How to Make the Most of Broad Match Keywords
Broad match keywords can be a great solution for a variety of accounts depending on overall goals, but how do you make the most out of broad match keywords? Let’s dive into a few tips.
Create a negative keyword and mapping strategy
The wide matching capability of broad match requires monitoring queries and having a negative keyword strategy. To do this, place obvious negative keywords that should never serve across the entire account structure at the account level. Ad group level negatives become preferable due to their ability to focus on theming. Ad group level negatives also help prevent negative keyword conflicts you may not foresee with the differences in keyword matching. This in turn helps to avoid cutting off desired campaign volume.
Mapping queries becomes more difficult whether broad match keywords are split into their own campaigns or not. Even if every exact and phrase match keyword is negated in a broad match campaign or ad group, it is highly likely there will be some level of search query overlap. Because of this, segmenting campaigns by match types is not as useful as it once was and the algorithm becomes limited in how it is optimizing.
Consolidate your data
Smart bidding algorithms have gotten smarter. Consolidating data helps them perform at peak levels. Choosing to segment a piece of the campaign structure is becoming not a choice of best practice, but a choice of what is best for the business. Keyword match types are no longer a must in terms of segmentation. They are simply one of the tools in a marketer’s utility belt.
Use smart bidding
As shown in the image from Google below, broad match has more signaling capabilities. This, paired with smart bidding, allows for better performance based on who is searching. If a keyword is getting signals about a user’s previous search behavior, and the marketer knows a specific audience consistently outperforms the average, this can warrant targeting segmentation that will drive meaningful business results.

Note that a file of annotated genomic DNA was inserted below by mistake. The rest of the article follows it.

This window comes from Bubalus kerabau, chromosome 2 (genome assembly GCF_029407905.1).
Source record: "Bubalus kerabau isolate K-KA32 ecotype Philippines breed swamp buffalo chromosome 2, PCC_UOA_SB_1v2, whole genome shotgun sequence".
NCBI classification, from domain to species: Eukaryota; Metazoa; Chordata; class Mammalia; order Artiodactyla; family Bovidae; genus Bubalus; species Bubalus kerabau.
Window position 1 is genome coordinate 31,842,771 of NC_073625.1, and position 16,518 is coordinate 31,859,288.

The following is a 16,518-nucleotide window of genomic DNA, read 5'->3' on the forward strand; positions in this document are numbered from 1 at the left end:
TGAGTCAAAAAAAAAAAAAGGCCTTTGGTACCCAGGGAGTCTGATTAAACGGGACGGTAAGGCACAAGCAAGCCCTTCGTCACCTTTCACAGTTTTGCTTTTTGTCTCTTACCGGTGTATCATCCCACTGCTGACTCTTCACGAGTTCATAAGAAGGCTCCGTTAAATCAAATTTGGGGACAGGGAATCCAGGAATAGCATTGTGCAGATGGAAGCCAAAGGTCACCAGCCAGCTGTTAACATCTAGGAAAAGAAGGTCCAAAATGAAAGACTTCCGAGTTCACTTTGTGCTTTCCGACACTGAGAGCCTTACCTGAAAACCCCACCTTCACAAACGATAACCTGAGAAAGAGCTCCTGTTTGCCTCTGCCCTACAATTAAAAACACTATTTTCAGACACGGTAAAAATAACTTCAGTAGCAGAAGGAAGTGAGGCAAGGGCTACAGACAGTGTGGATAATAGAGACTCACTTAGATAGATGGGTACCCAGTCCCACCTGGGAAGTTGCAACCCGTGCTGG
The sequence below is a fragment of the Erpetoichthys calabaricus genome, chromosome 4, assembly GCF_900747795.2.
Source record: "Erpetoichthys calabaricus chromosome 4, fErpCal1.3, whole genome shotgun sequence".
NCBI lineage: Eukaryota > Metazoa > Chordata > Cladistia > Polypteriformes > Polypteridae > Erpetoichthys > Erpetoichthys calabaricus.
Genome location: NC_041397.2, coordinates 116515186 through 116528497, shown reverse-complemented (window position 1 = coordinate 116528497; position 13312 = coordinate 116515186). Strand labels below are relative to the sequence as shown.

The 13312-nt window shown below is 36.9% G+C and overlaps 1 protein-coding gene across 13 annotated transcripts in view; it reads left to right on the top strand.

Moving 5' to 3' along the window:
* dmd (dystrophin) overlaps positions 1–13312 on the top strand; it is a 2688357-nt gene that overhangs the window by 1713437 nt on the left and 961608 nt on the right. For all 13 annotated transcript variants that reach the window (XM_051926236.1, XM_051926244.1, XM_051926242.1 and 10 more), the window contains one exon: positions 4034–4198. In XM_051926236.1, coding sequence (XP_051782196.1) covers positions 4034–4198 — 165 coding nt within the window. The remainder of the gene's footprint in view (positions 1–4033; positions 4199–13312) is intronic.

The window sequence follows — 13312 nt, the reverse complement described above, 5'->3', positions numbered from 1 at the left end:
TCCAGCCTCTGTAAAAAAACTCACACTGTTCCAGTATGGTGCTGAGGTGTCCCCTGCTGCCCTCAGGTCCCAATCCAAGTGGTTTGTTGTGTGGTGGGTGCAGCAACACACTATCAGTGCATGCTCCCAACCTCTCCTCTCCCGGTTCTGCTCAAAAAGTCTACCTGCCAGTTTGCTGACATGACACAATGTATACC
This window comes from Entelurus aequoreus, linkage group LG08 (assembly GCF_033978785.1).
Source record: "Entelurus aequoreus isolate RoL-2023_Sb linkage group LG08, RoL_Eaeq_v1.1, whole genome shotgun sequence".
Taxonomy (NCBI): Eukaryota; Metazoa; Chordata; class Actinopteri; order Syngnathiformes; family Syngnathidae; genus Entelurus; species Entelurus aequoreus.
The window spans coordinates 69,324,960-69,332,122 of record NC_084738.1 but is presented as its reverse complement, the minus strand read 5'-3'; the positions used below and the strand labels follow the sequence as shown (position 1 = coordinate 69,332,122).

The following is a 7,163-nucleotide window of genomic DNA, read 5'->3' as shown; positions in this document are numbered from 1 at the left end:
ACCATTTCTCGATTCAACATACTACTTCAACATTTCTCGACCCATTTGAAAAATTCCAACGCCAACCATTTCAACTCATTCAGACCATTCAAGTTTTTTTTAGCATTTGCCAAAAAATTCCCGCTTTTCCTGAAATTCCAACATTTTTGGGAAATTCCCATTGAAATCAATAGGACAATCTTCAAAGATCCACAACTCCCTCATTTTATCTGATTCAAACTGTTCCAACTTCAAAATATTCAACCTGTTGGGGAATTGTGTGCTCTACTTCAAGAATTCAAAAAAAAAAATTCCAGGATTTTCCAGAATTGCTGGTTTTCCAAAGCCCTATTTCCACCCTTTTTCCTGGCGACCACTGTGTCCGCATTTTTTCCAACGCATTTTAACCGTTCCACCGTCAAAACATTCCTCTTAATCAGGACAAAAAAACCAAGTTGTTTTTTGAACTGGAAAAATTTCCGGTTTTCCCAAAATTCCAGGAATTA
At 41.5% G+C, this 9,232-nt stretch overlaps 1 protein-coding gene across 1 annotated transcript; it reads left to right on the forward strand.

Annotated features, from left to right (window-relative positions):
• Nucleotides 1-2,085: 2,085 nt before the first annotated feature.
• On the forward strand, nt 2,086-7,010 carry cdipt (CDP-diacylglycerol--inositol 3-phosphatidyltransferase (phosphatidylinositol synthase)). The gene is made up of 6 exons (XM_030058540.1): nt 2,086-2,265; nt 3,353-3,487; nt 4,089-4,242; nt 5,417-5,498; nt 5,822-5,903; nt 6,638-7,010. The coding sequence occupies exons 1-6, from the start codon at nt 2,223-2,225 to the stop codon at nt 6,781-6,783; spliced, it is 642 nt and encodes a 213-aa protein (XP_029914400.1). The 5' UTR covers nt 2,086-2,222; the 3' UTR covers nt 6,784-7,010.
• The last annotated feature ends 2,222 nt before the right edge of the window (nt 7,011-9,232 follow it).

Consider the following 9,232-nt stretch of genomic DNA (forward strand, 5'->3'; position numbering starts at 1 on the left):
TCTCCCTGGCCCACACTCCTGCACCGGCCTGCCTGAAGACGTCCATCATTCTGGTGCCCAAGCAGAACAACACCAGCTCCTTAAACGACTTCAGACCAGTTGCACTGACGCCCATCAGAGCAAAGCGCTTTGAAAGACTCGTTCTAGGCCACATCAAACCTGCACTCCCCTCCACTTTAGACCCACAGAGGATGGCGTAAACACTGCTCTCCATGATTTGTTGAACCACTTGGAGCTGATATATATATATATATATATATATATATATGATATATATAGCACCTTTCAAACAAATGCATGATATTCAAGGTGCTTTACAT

Know when to use broad match
Keywords that are known to drive significantly different performance in terms of LTV want to use versions of phrase and exact match if the goal is to focus spend on maximizing impression share. Broad match keywords are not designed with this approach in mind.
Search has changed dramatically over the last three years allowing marketers to unlock efficiencies by consolidating data and finding intent. Broad match helps marketers expand reach while making campaigns easier to manage due to consolidation.
A well-thought-out approach to testing is necessary before going to a strict, one match type structure. Formulate a hypothesis, and eliminate variability as much as possible to best understand match type results. Don’t be afraid to follow the data and perhaps different segmentation opportunities will follow.
Make sure to check out our recent match type consolidation case studies and if you’re interested in learning more about the ever-evolving world of search, contact us today.